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Red Sox Follow Up Their Most Important Win Of The Year By Getting Shut Out

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We wouldn’t know if Sunday’s comeback victory was the turning point until we saw what they followed it up with. How did they follow it up? They got shut out, and lost 1-0 on a run that scored on a wild pitch. That’s how.

Every time that this Red Sox team has given their fans a glimmer of hope that things could be changing for the better, they revert right back into being the offensively inept and baseball IQ-challenged team that they’ve been for a majority of the season. We’ve got guys like Rusney Castillo, who can’t get a god damn bunt down. Then you have guys like David Ortiz and Mike Napoli, who are constantly swinging out of their asses, trying to be the hero by pulling an 800-foot home run in a spot where all the team needed was a base hit. Not only that, but refusing to hit the ball the other way, and still trying to pull the ball when they’re being pitched away.

And then to top it all off, we witnessed a star being born at Fenway Park on Sunday when Xander Bogaerts came through in the clutch to complete Boston’s eighth-inning comeback against the A’s. Where does John Farrell bat him in the order the very next game? Fucking seventh. Seventh! What in the actual fuck is going on here? Bogaerts had been hitting .483 with a 1.086 OPS over his last eight games coming into Tuesday, and Farrell hit him seventh (cue the comment section asking where Farrell hit Bogaerts). I hope somebody in that clubhouse asked Farrell what his thought process was on that decision. But whatever he says, it’s completely wrong and unjustifiable, unless he says, “I closed my eyes and threw a fuckin’ dart at a poster with a bunch of numbers on it.” It’s the second week of June, the Red Sox are “fighting” to keep their season relevant, the team has had problems scoring runs all year long, and you bat your hottest hitter seventh. I’m not advocating for the Red Sox to fire the manager. But if they did, I wouldn’t lose any sleep over it.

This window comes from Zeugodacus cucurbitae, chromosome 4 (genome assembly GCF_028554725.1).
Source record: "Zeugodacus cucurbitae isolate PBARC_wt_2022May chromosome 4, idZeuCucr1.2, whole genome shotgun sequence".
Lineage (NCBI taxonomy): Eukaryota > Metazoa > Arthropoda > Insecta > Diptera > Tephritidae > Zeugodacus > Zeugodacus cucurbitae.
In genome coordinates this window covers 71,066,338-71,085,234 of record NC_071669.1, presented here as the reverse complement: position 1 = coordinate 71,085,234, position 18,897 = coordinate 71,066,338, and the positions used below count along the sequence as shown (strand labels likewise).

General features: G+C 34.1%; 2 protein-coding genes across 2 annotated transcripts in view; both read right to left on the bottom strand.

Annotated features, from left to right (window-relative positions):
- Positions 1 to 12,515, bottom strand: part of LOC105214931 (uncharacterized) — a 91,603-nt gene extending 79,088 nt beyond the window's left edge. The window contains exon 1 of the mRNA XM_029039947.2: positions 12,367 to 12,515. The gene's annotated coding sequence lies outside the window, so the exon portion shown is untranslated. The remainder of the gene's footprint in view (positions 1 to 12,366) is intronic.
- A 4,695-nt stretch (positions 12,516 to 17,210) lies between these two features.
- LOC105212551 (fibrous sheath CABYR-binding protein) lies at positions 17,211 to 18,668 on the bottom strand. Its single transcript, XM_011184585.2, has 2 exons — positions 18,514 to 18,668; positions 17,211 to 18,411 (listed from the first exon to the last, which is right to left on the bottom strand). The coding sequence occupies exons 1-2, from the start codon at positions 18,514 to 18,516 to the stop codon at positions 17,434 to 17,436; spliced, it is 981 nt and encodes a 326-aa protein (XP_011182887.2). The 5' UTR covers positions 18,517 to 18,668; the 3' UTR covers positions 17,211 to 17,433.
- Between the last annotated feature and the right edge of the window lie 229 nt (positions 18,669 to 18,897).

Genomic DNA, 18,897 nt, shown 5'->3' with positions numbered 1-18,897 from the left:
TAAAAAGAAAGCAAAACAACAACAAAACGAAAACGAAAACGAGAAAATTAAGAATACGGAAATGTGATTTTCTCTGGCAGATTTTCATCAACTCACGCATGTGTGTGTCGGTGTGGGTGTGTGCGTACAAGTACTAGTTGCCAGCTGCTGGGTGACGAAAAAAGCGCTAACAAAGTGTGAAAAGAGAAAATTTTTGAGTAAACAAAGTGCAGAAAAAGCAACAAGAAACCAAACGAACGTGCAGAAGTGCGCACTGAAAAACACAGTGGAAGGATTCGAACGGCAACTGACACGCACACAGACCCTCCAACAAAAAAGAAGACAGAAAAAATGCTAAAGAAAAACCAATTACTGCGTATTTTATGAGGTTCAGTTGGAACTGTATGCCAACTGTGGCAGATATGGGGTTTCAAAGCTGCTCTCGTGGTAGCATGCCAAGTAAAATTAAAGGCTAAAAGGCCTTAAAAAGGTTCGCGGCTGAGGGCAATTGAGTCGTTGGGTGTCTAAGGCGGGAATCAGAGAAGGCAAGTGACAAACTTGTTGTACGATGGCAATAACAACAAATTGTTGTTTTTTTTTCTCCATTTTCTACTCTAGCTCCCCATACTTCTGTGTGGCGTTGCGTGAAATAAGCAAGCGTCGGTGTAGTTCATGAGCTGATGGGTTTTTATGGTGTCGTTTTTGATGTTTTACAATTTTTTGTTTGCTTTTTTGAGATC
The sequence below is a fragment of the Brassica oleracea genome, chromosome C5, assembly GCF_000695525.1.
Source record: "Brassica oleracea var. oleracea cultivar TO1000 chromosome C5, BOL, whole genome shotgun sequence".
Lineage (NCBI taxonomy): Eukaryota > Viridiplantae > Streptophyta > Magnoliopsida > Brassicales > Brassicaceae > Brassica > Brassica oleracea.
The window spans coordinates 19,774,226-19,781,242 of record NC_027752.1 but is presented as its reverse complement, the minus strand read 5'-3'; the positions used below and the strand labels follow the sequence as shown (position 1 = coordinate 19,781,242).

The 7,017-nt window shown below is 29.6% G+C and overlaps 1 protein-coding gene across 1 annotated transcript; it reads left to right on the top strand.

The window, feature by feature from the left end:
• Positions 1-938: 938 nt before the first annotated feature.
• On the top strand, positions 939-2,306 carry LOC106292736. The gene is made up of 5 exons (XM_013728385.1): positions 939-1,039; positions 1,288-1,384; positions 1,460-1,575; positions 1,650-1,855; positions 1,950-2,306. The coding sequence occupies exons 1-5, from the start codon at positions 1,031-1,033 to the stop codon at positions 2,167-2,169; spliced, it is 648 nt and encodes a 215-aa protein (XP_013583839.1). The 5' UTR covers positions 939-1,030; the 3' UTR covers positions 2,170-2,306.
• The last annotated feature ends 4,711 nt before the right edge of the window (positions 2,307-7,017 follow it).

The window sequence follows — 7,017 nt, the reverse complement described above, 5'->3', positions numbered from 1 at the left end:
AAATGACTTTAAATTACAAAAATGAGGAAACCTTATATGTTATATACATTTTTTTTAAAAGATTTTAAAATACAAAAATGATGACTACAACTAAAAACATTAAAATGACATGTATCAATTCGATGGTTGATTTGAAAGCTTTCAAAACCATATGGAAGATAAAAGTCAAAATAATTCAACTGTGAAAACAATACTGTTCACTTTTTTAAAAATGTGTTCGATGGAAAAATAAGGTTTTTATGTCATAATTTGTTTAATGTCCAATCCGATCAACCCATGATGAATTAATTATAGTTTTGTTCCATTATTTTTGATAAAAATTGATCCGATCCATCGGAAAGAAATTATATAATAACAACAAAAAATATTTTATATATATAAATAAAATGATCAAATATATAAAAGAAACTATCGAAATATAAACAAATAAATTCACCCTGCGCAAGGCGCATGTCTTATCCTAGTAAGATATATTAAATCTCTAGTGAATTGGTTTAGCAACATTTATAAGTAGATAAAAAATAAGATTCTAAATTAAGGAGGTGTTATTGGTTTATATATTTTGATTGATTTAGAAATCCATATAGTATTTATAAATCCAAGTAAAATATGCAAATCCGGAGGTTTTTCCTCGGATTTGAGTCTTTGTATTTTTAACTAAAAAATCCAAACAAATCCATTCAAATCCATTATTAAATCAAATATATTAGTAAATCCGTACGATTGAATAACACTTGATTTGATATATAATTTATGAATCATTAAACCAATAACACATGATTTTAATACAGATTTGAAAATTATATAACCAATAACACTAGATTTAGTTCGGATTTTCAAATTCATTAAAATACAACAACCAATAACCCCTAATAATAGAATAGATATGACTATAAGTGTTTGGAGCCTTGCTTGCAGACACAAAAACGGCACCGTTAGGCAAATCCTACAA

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ERod2

ERod

On the bright side, Eduardo Rodriguez is making a strong case for being the best pitcher of all-time. Through his first three major league starts, Rodriguez has yet to give up a hit when he throws a changeup. He’s thrown 55 changeups with a strike percentage of 63.6%, while batters have swung 54.5% of the time and whiffed at a rate of 23.3%. It was clear that he didn’t have his best stuff against the O’s on Tuesday night — as reflected by a very uncharacteristic trio of walks — but E-Rod’s worst night is still a really good night for most other pitchers. Rodriguez gave the Red Sox six shutout innings, allowing just three hits, while racking up seven strikeouts, including this strikeout of Adam Jones that I’m sure (and I hope) pissed off the Almighty Defender of Baseball Purity, Buck Showalter. God, I hate him.

Anyway, Rodriguez’s ERA is down to 0.44 through his first three major league starts. Is that good?

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